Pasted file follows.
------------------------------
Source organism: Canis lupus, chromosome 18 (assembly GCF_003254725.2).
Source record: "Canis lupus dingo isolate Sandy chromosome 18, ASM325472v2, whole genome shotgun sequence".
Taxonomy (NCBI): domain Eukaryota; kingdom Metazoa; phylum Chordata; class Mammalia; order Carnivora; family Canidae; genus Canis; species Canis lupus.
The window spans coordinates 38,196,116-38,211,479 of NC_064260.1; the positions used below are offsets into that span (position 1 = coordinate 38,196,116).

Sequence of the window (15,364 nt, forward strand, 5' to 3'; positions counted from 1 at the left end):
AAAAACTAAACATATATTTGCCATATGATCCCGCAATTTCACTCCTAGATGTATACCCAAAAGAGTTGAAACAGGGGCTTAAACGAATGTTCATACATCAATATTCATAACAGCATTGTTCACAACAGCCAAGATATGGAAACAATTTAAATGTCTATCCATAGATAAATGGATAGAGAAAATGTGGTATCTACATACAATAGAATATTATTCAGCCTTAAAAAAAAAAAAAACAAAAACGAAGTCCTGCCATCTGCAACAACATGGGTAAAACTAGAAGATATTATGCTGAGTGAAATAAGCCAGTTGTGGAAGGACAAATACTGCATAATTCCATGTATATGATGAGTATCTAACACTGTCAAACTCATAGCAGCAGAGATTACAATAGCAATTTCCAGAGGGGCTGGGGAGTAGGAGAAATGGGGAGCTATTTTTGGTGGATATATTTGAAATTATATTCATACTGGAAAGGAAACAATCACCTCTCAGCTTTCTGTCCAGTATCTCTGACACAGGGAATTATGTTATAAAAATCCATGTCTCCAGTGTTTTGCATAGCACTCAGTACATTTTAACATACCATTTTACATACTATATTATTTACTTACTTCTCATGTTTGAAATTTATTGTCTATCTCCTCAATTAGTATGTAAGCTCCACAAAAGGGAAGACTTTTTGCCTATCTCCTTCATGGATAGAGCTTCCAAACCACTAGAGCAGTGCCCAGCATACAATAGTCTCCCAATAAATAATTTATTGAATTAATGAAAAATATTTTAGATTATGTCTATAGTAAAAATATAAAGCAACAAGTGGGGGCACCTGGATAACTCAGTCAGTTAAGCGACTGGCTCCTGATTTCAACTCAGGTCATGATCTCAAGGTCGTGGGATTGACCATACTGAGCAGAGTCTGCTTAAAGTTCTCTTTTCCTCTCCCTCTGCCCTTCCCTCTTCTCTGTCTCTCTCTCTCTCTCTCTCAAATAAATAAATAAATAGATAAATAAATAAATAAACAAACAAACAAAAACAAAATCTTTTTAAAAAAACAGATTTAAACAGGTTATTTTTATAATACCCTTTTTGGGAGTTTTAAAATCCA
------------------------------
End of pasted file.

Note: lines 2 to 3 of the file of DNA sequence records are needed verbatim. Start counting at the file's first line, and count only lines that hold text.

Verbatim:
Source record: "Canis lupus dingo isolate Sandy chromosome 18, ASM325472v2, whole genome shotgun sequence".
Taxonomy (NCBI): domain Eukaryota; kingdom Metazoa; phylum Chordata; class Mammalia; order Carnivora; family Canidae; genus Canis; species Canis lupus.